November 2016
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The Leading Edge - Taking Care of Business
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Give Your Business an Annual Physical

 

Give Your Business an Annual Physical

Doctors regularly advise people to have an annual physical and for good reason; finding out early that you have a health issue can occasionally be a matter of life and death. Even when it's not and your exam just discovers something that needs monitoring, you can minimize issues down the line. It's the same with our business; keeping it healthy can be a simple matter of giving it a regular checkup. Think of it as corporate Medicare.

Here is a ten-point check up for your business:

  1. How are your overall vital signs - the pulse of your business. Does it feel like it's working well? Does it feel healthy? Are you always fighting fires? What's your personal stress level? What is the company's stress level? Do you know how many units, or hours of service, you need to sell next week? If the answer is no, then you haven't got your finger on the pulse of the business.
  2. Is your business plan up to date? Do you have one? If you haven't, start pulling one together. Seriously, would you go on a long journey to a distant land without planning it? Dwight D. Eisenhower said, "In preparing for battle I have always found that plans are useless, but planning is indispensable."
  3. How strong and secure is your cash flow? Do you have more money coming in than going out? Are you able to pay your bills on time? What about in six months' time?
  4. Do you know how many sales (revenue) you need? This week, month, quarter, year? If you are not on top of sales, then you are not on top of your businesses health.
  5. Are you making money? Sounds simple, but many business owners don't know if they are making a true profit. They may be paying the bills, but what about a healthy net profit? If, for instance, you are making a profit as long as you only pay yourself a pittance, is that realistic? Analyze your financials with your accountant and see whether you are truly making a profit. Is it in line with industry averages?
  6. Do you know your cost of doing business? If you're not in control of your expenses, then how do you know if your business is healthy? The cost of running a business can be crippling, but don't accept what you are currently paying for anything - negotiate everything! Keep up to date with technology; it's reducing costs across the board.
  7. What percentage of your revenues come from existing customers? It's far less expensive and healthier to retain customers than to keep finding new ones. If you're not keeping customers, why not? Is there a reason they are not coming back?
  8. Are your staff happy? Unhappy employees and low morale is a key indicator all is not healthy in your business. Happy employees are more productive and provide better customer service - all of which contributes to a positive bottom line. Ask them!
  9. How much are you promoting your business? Sometimes being healthy means taking action even if it hurts. Ask yourself, when did cutting back on marketing expenditures ever increase sales? Ever? If you simply don't have the money, then find other ways to market the business - just don't cut your businesses life support system.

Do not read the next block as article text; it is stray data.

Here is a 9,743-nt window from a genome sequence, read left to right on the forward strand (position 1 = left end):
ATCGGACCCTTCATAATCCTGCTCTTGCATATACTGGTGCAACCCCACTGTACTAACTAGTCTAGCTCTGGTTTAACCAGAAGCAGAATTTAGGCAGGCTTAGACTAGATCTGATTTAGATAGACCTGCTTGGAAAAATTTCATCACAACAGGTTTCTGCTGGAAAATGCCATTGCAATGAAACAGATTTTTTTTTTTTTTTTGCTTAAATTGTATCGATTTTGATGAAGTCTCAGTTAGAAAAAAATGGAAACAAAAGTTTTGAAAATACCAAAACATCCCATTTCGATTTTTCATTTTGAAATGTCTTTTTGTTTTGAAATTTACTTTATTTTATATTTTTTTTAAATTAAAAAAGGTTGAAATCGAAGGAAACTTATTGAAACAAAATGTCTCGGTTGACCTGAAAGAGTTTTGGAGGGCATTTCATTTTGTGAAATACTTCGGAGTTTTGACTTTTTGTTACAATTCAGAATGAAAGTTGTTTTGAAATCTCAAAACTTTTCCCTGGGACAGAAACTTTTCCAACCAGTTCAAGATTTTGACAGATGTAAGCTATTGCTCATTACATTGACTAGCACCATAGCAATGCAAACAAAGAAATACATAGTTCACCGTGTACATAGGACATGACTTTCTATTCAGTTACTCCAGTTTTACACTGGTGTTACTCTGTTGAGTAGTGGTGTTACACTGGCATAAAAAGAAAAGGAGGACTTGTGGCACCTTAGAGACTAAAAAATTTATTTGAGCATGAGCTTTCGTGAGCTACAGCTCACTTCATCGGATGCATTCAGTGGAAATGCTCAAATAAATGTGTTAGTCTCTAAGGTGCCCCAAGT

10. Get a second opinion from someone outside of your business - getting a new perspective is vital. This can be a business advisor, or even your bank manager. Often we forget that a bank account manager is an asset to be used. What you are looking for is someone who is qualified to take a look at the vital signs of your business and ask a few penetrating, often uncomfortable, questions.

Business health is like your own personal health, it's easy to let things slip. First you stop watching what you eat, then you exercise less, drink too much and do other things that are contrary to being healthy. You may feel it happened overnight, but in reality the signs were there for a while. Hopefully, your business is just a little out of shape. A few hours every week dedicated to getting it fit again will be all that's needed to make it healthy and profitable.

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Give Your Business an Annual Physical

 

12 Ways to Market Your Business for Almost Nothing

One of the biggest issues all small businesses face is having enough disposable income to spend on marketing. The problem is, not marketing your business can only result in lower sales. It's a Catch 22 situation; if you had more business you could promote more, but to get more business you need to carry out more marketing.

If you are continuously fighting this battle, then you need to create a guerilla marketing strategy. A strategy that relies more on ingenuity than dollars. Here are 12 ways you can spread the word about your company and what you sell.

  1. Go out and sell - by far the most effective way of promoting your business and getting sales is to cold call. Yep, this means actually figuring out who is most likely to buy what you are selling and then talking to them. One by one. It's tough, a lot of businesspeople don't like doing it, but it works. You are guaranteed to get more sales!
  2. Attend networking and community events - become involved with local business associations, attend community events, go to trade shows, be seen. Promote yourself and you are automatically promoting your business.